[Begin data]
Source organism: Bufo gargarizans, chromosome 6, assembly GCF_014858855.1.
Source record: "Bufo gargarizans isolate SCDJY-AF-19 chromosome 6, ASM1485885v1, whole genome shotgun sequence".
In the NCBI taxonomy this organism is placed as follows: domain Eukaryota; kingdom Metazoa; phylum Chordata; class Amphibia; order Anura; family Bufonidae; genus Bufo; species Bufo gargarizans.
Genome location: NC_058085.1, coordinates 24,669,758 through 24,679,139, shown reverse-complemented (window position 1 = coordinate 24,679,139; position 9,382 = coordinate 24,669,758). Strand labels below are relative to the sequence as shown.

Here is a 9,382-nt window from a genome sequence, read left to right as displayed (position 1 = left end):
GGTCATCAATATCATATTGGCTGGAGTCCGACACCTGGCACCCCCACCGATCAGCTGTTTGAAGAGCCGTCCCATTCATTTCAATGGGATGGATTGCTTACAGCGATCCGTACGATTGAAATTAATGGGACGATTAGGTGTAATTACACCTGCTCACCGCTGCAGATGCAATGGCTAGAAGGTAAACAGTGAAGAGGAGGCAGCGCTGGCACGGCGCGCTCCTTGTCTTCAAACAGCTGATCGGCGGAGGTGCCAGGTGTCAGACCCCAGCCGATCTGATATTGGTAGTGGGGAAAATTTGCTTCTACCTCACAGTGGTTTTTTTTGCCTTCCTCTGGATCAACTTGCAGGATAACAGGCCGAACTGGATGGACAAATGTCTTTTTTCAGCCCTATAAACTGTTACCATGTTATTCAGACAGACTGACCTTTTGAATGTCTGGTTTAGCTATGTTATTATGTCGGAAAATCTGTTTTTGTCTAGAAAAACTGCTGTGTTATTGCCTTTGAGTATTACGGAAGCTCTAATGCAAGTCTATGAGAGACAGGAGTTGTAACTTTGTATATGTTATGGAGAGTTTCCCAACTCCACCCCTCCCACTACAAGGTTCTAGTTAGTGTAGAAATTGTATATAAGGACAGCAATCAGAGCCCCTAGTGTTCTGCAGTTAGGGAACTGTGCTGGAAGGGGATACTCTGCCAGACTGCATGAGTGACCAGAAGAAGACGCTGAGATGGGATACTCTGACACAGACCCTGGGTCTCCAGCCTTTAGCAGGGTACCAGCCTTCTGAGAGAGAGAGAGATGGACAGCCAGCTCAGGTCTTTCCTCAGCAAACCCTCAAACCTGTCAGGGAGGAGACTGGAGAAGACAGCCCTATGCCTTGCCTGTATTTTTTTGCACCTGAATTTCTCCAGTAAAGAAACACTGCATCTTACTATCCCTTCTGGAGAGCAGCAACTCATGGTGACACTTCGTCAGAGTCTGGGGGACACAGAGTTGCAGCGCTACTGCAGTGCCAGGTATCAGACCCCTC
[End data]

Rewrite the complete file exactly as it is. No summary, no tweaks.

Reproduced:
Source organism: Bufo gargarizans, chromosome 6, assembly GCF_014858855.1.
Source record: "Bufo gargarizans isolate SCDJY-AF-19 chromosome 6, ASM1485885v1, whole genome shotgun sequence".
In the NCBI taxonomy this organism is placed as follows: domain Eukaryota; kingdom Metazoa; phylum Chordata; class Amphibia; order Anura; family Bufonidae; genus Bufo; species Bufo gargarizans.
Genome location: NC_058085.1, coordinates 24,669,758 through 24,679,139, shown reverse-complemented (window position 1 = coordinate 24,679,139; position 9,382 = coordinate 24,669,758). Strand labels below are relative to the sequence as shown.

Here is a 9,382-nt window from a genome sequence, read left to right as displayed (position 1 = left end):
GGTCATCAATATCATATTGGCTGGAGTCCGACACCTGGCACCCCCACCGATCAGCTGTTTGAAGAGCCGTCCCATTCATTTCAATGGGATGGATTGCTTACAGCGATCCGTACGATTGAAATTAATGGGACGATTAGGTGTAATTACACCTGCTCACCGCTGCAGATGCAATGGCTAGAAGGTAAACAGTGAAGAGGAGGCAGCGCTGGCACGGCGCGCTCCTTGTCTTCAAACAGCTGATCGGCGGAGGTGCCAGGTGTCAGACCCCAGCCGATCTGATATTGGTAGTGGGGAAAATTTGCTTCTACCTCACAGTGGTTTTTTTTGCCTTCCTCTGGATCAACTTGCAGGATAACAGGCCGAACTGGATGGACAAATGTCTTTTTTCAGCCCTATAAACTGTTACCATGTTATTCAGACAGACTGACCTTTTGAATGTCTGGTTTAGCTATGTTATTATGTCGGAAAATCTGTTTTTGTCTAGAAAAACTGCTGTGTTATTGCCTTTGAGTATTACGGAAGCTCTAATGCAAGTCTATGAGAGACAGGAGTTGTAACTTTGTATATGTTATGGAGAGTTTCCCAACTCCACCCCTCCCACTACAAGGTTCTAGTTAGTGTAGAAATTGTATATAAGGACAGCAATCAGAGCCCCTAGTGTTCTGCAGTTAGGGAACTGTGCTGGAAGGGGATACTCTGCCAGACTGCATGAGTGACCAGAAGAAGACGCTGAGATGGGATACTCTGACACAGACCCTGGGTCTCCAGCCTTTAGCAGGGTACCAGCCTTCTGAGAGAGAGAGAGATGGACAGCCAGCTCAGGTCTTTCCTCAGCAAACCCTCAAACCTGTCAGGGAGGAGACTGGAGAAGACAGCCCTATGCCTTGCCTGTATTTTTTTGCACCTGAATTTCTCCAGTAAAGAAACACTGCATCTTACTATCCCTTCTGGAGAGCAGCAACTCATGGTGACACTTCGTCAGAGTCTGGGGGACACAGAGTTGCAGCGCTACTGCAGTGCCAGGTATCAGACCCCTC